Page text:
TAMPA — Lowry Park Zoo's questionable deals with its animal-collecting president have jeopardized its seal of approval from the prestigious Association of Zoos and Aquariums.
The zoo's leadership learned this week the AZA has suspended the park's accreditation.
The suspension is temporary, and the zoo will address the association's concerns, zoo spokeswoman Rachel Nelson said.
The decision was based on an initial review of zoo procedures for acquiring or transferring animals.
President Lex Salisbury, now on a leave of absence, requested the AZA review after questions arose about 201 trades, sales, loans and gifts of animals between him and the zoo.
Visitors to the zoo should not see any changes as a result of the suspension, zoo and city officials said Friday.
"I don't get the sense that the public would see any difference in the management or the operation," said Santiago Corrada, Tampa's neighborhood services administrator.
But the city's lease and operating agreement with the zoo require the zoo to abide by the standards of the accrediting agency. So any problems identified by the association must be rectified, he said.
Corrada, a city staffer who sits on the zoo board, said board chairman Bob Merritt told him the accreditation was "subject to reinstatement in March" by the AZA's full board.
Merritt, who did not return calls for comment, also told Corrada the decision was based, at least in part, on the zoo's failure to:
• Comply with proper procedures for acquiring and disposing of animals.
• Abide by the rules of the AZA's Species Survival Plan program. The association created the program to help ensure that selected species of wildlife survive through a coordinated program of breeding, research and transfers between institutions.
Lowry Park Zoo has more than 40 species of animals in the survival program, including chimpanzees, elephants, cheetahs and rhinoceroses.
The zoo made a deal to transfer three rhinos to Safari Wild, Salisbury's private, for-profit animal park in Polk County. A now-dissolved loan agreement would have entitled Salisbury to keep some of the rhinos' offspring.
Salisbury could not be reached for comments.
His private dealings with the zoo drew scrutiny after reports began to surface about decisions Lowry officials made to build holding pens at Safari Wild and send animals there.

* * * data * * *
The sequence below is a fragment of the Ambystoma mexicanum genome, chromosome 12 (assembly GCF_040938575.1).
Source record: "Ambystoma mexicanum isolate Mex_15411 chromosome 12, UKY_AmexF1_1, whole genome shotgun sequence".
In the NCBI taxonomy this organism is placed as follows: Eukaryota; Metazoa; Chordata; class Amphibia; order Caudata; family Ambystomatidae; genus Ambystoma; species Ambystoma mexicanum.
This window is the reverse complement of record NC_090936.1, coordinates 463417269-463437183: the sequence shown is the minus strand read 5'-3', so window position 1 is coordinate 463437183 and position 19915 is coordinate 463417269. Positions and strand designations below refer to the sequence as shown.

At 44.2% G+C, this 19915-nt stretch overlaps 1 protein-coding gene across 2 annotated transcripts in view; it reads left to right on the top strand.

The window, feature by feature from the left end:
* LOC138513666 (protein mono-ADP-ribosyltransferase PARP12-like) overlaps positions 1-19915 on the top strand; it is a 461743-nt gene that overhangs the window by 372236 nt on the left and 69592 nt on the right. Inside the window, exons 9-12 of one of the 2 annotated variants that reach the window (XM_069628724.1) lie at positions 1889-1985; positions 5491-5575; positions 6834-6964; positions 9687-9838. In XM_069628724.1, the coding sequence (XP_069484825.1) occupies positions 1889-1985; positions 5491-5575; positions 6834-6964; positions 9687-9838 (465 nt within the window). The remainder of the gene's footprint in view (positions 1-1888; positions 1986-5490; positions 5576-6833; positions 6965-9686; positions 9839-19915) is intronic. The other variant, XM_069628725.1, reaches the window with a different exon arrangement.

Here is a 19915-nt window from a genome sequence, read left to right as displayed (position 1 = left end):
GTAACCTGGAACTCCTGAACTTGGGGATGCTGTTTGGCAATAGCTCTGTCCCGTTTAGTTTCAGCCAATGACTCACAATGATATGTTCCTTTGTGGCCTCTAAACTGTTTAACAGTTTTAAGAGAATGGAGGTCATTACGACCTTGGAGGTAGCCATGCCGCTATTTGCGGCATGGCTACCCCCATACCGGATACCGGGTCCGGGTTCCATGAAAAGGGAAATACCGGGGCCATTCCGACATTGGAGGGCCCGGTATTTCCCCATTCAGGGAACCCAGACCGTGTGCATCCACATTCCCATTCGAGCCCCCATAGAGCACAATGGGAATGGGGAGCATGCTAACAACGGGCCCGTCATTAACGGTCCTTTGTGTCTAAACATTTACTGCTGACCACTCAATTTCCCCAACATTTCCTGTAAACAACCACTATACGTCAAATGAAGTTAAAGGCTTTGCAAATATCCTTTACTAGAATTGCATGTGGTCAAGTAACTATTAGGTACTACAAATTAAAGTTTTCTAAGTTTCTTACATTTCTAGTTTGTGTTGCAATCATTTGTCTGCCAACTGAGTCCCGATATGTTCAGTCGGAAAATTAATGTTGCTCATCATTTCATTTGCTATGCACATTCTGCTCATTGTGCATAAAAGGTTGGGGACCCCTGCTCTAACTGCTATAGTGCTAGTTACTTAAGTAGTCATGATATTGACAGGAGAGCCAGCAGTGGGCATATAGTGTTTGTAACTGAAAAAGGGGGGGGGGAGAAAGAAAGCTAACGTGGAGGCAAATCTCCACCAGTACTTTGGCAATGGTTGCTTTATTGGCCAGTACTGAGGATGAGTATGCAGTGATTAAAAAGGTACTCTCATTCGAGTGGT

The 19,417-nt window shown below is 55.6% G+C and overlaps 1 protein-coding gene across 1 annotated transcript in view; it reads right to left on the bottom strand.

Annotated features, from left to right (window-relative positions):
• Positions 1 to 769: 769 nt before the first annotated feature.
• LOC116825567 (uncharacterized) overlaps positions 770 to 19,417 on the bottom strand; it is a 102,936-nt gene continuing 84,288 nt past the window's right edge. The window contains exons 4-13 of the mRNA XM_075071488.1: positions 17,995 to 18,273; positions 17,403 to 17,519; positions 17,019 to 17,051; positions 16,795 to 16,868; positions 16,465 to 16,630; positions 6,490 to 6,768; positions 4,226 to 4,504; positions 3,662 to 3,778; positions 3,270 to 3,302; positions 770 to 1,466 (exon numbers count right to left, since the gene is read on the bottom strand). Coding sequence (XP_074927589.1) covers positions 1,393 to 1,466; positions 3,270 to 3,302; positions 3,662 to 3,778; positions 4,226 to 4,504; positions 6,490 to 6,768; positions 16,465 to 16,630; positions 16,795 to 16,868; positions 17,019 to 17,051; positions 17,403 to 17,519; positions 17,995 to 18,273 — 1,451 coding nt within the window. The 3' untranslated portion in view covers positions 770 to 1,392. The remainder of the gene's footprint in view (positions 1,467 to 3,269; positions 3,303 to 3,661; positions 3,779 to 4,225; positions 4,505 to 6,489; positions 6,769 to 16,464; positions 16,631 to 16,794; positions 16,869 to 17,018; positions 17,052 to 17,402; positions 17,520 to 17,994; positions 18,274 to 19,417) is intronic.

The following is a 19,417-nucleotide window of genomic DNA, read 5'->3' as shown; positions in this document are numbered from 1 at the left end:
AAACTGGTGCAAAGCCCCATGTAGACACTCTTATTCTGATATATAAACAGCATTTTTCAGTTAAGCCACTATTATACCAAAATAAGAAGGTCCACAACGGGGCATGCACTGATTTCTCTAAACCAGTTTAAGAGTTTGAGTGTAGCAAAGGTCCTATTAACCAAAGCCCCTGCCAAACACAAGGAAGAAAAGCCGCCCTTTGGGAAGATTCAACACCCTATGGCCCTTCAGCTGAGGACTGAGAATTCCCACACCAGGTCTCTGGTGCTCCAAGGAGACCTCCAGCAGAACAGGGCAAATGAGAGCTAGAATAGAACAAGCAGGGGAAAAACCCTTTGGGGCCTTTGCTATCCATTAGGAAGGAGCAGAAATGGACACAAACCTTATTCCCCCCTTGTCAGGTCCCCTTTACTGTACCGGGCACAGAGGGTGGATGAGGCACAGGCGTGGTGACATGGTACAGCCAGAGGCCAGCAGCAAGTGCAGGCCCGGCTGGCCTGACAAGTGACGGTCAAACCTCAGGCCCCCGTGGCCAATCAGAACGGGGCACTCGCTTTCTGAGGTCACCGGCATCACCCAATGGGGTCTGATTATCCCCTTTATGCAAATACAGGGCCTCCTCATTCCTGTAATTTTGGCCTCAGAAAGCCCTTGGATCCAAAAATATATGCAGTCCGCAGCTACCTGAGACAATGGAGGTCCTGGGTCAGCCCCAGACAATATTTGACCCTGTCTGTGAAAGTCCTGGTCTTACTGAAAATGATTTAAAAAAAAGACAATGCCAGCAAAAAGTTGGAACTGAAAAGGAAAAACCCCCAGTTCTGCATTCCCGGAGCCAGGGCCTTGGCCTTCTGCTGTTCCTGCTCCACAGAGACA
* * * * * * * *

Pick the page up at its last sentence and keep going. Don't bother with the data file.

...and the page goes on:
An AZA spokesman did not return calls for comment, but the organization's Web site — www.aza.org — no longer lists Lowry Park Zoo as an accredited member. It does list 19 other members in Florida, including Busch Gardens and the Florida Aquarium.
Founded in 1924 and based in Maryland, the nonprofit AZA describes itself as the nation's leading accrediting organization for zoos and aquariums.
The organization's Web site says it "accredits only those institutions that have achieved rigorous standards for animal care, education, wildlife conservation and science." Its 200-plus members represent less than 10 percent of the 2,400 animal exhibitors licensed by the U.S. Department of Agriculture.
Among other things, the AZA's policies say its members should place a priority on working with other accredited zoos when acquiring or disposing of animals.
Before this week, Lowry Park Zoo had been an AZA member in good standing since 1989. Its accreditation was renewed most recently in 2004 after what Nelson described as a "rigorous inspection."
The zoo's leadership and board will review the AZA's findings once they are complete and decide whether to change any policies, she said. In the meantime, Nelson said, the suspension "will have no impact on day-to-day operations."
"The visitor's experience will not change," Nelson said in an e-mail to the Times. "We are proud to uphold the highest standards of animal welfare and care, and we are in full compliance with the agencies that regulate our industry (USDA and the Florida Fish and Wildlife Conservation Commission)."
Asked whether the zoo would lose any animals or have trouble acquiring animals because of the suspension, Nelson said: "Generally in a temporary suspension, the animal population is not affected."
The AZA is not the only organization scrutinizing Salisbury's work at Safari Wild.
On Wednesday, the Southwest Florida Water Management District hit Salisbury with a $46,036 fine for excavating ponds and dredging at the park without the proper permits.
Safari Wild owners will get a chance to negotiate that fine.
Times staff writer Alexandra Zayas and researcher John Martin contributed to this report. Richard Danielson can be reached at Danielson@sptimes.com or (813) 269-5311.